Wealth, Power, and Wall Street

Robert Heilbroner wrote a classic study of capitalism. In that book he notes that the competition among the wealthy in a capitalist society amounts to a Hobbesian state of nature in which there is war of all against all. This war is being carried on not only among those with wealth but also between those few and the rest of the nation which must be content with the leftovers that trickle down. The results in the case of present-day U.S. are appalling: with the tax breaks that were voted in during the Bush-era, the uneven distribution of wealth in this country has become positively obscene.  There has been a 36.1% drop in the wealth of the median household since the peak of the housing bubble in 2007. As of that year, the top 1% of households owned 34.6% of all privately held wealth, and the next 19% held 50.5%. This means that the remaining 15% of the wealth in this country was shared by 80% of the people.  And the problem has gotten worse. Why so?

Because money is power and those in power invariably seek more power. What has happened, as Heilbroner shows, is that capitalism breeds a culture in which wealth is not collected for its own sake, but for the sake of gaining more wealth. While those who control the wealth in this country compete among themselves for more and more of the same, the poor get poorer and the middle class disappears into the impoverished class.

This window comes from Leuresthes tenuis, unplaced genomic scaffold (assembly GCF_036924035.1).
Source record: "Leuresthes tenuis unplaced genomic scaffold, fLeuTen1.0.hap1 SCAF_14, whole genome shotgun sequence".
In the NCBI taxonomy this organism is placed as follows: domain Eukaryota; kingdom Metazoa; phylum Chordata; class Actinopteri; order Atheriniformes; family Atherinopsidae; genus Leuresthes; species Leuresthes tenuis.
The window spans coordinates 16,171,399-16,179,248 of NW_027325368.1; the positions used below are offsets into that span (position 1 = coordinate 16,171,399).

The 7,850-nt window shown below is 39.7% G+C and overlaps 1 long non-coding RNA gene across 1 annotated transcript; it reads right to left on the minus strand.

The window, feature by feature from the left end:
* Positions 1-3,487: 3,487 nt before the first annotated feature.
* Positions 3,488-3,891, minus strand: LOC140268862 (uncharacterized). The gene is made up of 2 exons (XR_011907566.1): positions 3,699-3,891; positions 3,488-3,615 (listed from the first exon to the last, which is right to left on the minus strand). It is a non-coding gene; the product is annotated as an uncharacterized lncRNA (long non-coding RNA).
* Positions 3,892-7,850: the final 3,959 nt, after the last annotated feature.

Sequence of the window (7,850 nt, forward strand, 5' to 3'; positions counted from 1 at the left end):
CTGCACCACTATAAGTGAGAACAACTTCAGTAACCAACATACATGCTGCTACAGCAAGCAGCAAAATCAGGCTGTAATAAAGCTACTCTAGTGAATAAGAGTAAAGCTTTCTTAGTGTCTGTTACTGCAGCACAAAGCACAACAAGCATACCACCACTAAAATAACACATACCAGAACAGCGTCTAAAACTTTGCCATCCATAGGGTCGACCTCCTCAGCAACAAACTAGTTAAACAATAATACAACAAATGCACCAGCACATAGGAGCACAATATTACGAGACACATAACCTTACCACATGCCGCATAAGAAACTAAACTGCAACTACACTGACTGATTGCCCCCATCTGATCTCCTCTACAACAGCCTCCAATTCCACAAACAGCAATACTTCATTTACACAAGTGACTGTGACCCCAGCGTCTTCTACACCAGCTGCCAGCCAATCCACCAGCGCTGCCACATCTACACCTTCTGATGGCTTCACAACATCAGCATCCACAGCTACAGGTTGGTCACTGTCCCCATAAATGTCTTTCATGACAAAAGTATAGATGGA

Those who are wealthy dream about days gone by when free enterprise capitalism was the rule and government kept out of the business of making money; these people are deluded. This country has never embraced free market capitalism unfettered by governmental restraints — except, perhaps, during and just after the Civil War when the industrial revolution was taking off in this country. This ended abruptly when a series of antitrust laws were passed toward the end of the nineteenth century, introduced by people like Senator John Sherman, that were designed to restrict the growth of capital in the hands of the few. And those same people who moan about the coming of “socialism” (a word they don’t understand) refuse to acknowledge that government controls are the only thing standing between the dwindling middle-classes and increasing poverty — and powerlessness — for the vast majority of citizens in this country.

Or they just don’t care: it is part of what the mania of power is all about.  Newt Gingrich makes the snide remark that those who would occupy Wall Street should get a job after taking a bath and his comment is met with snickers and loud applause. These are the words of a man with great wealth who has nothing but disdain for the many who do not and whose lack of wealth he sees simply as a lack of initiative. This is both callous and absurd on its face. The Occupy Wall Street movement makes perfect sense and should be supported by all who care about fairness and justice for all of the citizens in this country, including those who would be its President. It is the voice of the people who are, we are told, the ultimate source of power in a democracy.